Once Upon a Snail
The Community Chronicle, May 2019
Once Upon a Snail
I have loved to garden for as long as I’ve been alive. There’s just one problem: I have an absurd fear of a certain garden critter, the common garden snail.
Kind of an odd phobia, don’t you think? Apparently, the first time I saw a snail as an infant I became inconsolably hysterical. When I would come home after school, if I saw a snail on the walkway leading up to the house, I would run to a neighbor’s house who would call my mother. Mama would have to get rid of the slimy perpetrator and come get me. She would tell me that I was being ridiculous. While I knew I was I couldn’t wish away the suffocating panic I felt when I saw one. I was pretty sure that I had been buried in a pit of squirming snails in a previous life.
When I grew up and had a home of my own I realized that I had a big problem. How was I going to garden with all those frightening snails and slugs lurking in my garden? I decided that I was going to put on my big-girl panties and be adult about it. I was sure that if I set my mind to it I could deal with this phobia, couldn’t I? At first I was rather proud of myself for putting my fears aside. Yeah, right. They still terrified me.
When Mama was around 80 years old, she stopped by one afternoon to visit. She sat in the dining room chatting with my husband while I finished some weeding.
I was kneeling on the grass, wearing leggings. I stood up and out of the corner of my eye saw a leaf stuck to the side of my leg. Without looking I casually brushed it off, realizing in an instant that my fingers hit something hard. I looked down and saw a ginormous snail on the grass. A snail the size of a turnip (well, maybe a radish) had been crawling up my leg! I let out a primordial scream so loud that I’m sure people heard me in the next county. And I didn’t scream just once, I screamed repeatedly. My husband ran out onto the back deck followed by my slow-moving mother. Mama called out, “What’s wrong, honey?” I couldn’t answer, my voice box had frozen and I was paralyzed. All I could do was point at the grass with a shaky hand. Mama carefully walked down the deck stairs to see what I was pointing at. When she saw the snail, she bellowed -- “Oh for goodness sake! Are you still scared of snails? You’re over 50 years old!” I couldn’t say anything. I just kept pointing to the snail, my whole arm trembling. Laughing, my husband picked up the snail and pitched it over the fence. Only then could I move. Sheepishly I helped my mother up the deck stairs and into the house.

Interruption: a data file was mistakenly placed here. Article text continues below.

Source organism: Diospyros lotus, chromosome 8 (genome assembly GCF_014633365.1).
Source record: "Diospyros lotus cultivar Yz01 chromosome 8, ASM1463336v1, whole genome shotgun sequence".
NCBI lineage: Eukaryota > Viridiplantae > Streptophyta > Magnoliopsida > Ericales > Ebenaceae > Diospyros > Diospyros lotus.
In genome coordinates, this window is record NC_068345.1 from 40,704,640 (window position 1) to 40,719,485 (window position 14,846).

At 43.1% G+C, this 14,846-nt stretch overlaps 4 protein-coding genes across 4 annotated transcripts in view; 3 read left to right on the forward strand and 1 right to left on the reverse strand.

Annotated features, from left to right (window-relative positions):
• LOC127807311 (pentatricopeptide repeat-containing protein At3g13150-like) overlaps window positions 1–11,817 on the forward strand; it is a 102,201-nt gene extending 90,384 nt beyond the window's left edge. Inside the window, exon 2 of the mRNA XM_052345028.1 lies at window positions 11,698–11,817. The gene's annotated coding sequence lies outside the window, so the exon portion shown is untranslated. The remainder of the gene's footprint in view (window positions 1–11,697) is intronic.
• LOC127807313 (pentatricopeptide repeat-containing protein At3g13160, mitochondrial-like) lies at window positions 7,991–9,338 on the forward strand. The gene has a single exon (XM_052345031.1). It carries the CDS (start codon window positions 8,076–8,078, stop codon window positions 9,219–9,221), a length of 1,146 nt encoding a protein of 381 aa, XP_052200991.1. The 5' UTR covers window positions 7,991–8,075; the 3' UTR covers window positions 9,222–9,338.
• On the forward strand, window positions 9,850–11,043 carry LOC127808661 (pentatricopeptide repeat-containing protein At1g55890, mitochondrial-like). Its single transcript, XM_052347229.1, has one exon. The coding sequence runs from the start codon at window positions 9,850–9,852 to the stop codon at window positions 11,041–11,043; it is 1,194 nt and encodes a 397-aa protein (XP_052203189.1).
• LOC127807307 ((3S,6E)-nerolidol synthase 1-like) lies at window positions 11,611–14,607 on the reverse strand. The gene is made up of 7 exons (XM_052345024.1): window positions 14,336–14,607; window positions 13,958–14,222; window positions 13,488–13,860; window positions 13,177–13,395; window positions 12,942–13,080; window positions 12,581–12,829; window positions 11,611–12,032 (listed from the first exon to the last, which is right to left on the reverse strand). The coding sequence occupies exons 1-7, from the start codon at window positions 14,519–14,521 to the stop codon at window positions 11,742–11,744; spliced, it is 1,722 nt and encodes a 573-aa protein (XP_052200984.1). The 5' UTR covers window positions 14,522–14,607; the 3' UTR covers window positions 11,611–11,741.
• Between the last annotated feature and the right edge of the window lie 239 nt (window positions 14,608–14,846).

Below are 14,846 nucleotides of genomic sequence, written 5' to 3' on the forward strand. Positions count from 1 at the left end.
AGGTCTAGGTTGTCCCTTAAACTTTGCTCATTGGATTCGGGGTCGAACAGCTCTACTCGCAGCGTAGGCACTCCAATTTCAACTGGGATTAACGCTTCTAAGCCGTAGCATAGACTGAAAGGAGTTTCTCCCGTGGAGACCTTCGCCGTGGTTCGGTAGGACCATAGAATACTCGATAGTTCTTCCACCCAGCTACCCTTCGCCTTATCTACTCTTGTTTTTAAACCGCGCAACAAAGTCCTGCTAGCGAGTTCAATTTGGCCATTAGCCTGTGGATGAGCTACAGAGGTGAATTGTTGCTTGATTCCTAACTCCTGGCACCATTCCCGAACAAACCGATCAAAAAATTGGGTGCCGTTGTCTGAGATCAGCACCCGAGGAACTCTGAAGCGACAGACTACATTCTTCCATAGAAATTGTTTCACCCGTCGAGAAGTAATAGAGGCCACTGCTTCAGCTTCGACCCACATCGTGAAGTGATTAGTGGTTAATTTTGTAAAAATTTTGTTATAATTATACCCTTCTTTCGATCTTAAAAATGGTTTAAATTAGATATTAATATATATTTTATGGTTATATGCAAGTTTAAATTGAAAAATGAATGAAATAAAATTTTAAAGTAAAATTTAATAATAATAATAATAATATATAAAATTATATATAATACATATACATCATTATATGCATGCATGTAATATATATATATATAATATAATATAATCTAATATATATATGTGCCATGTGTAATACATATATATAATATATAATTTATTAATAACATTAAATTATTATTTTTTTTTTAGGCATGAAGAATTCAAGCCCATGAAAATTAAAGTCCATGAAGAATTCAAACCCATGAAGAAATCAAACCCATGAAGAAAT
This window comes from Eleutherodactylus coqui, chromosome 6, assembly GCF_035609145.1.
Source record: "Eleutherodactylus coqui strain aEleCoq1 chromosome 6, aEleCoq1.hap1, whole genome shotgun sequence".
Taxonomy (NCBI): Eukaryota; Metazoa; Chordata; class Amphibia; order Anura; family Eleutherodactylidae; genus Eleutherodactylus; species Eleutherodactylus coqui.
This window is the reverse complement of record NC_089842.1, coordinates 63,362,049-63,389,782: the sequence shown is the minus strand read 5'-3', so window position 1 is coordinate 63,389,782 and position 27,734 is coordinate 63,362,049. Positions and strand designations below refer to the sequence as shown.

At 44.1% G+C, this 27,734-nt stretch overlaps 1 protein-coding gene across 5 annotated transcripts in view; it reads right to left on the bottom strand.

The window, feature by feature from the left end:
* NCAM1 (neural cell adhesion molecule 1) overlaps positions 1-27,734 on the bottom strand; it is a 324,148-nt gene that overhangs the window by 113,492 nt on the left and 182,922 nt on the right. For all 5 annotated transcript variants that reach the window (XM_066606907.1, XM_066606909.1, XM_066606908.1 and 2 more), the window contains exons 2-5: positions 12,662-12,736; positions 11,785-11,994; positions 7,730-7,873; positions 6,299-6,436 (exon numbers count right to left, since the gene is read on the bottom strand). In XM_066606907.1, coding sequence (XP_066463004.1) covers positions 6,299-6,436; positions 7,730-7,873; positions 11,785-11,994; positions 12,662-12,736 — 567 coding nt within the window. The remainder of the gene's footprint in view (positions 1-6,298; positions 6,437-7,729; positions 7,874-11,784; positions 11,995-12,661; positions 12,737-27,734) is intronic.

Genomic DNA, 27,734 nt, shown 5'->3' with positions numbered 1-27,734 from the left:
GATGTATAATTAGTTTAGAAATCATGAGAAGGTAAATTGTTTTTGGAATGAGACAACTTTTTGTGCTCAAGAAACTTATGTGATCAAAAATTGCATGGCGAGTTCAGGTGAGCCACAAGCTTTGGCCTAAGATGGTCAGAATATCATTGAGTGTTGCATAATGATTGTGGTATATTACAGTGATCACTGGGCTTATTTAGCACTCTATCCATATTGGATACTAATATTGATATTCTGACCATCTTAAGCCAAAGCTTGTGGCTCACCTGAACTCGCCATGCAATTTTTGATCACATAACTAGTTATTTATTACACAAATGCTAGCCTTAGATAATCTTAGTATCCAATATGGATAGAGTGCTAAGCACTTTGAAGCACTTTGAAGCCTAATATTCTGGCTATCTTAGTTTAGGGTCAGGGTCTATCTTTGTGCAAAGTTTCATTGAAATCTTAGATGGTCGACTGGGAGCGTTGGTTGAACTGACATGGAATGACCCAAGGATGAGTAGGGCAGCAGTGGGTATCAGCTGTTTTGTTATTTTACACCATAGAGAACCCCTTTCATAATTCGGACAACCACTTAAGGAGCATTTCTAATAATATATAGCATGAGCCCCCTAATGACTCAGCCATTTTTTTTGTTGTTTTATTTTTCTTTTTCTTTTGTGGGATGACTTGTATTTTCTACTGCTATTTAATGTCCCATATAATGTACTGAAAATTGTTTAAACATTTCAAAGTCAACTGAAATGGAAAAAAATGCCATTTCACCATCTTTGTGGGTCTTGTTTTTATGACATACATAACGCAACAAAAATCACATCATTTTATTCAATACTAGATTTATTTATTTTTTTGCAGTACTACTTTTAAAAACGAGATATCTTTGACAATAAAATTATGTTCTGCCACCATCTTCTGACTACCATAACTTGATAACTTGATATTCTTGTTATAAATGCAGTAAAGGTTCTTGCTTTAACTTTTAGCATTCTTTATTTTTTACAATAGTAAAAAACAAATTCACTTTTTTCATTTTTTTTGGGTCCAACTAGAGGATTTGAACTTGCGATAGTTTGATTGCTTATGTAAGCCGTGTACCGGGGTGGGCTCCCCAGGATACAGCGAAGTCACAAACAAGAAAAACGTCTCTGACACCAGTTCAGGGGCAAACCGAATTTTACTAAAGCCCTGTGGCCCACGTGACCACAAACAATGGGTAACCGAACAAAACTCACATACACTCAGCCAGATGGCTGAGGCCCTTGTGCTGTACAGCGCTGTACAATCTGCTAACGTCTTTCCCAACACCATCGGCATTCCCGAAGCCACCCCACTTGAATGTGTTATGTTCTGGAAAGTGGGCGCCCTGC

Was I embarrassed? You bet. Mama was right, it was due time that I got over my snail neurosis, but I couldn’t. Not then, not now. And while I can’t change my ways I have come up with methods to deal with them and keep gardening.
These days I keep a supply of snail-killing pellets in the shed. About once a month I spread the stuff around like it’s garlic to keep away vampires. It pretty much controls the snail population, though every once in a while a bold individual makes it past the pellets. Like yesterday, I spied a snail slithering up a wall of the house. I sucked in a big breath, steadied myself and used my shoe to knock him down where he landed on his back. His slimy body retracted into the shell. “Ah-ha! Got you now,” I sneered at him. I picked up a large, flat stone, dropped it on top of him and pressed it hard into the ground, confident that I’d imprisoned him for what little life he had left. I dusted off my hands, quite pleased that I didn’t scream and crater into a sea of nerves. Yep, I sure got this phobia thing licked. Maybe not. I thought I heard my mother laughing from beyond.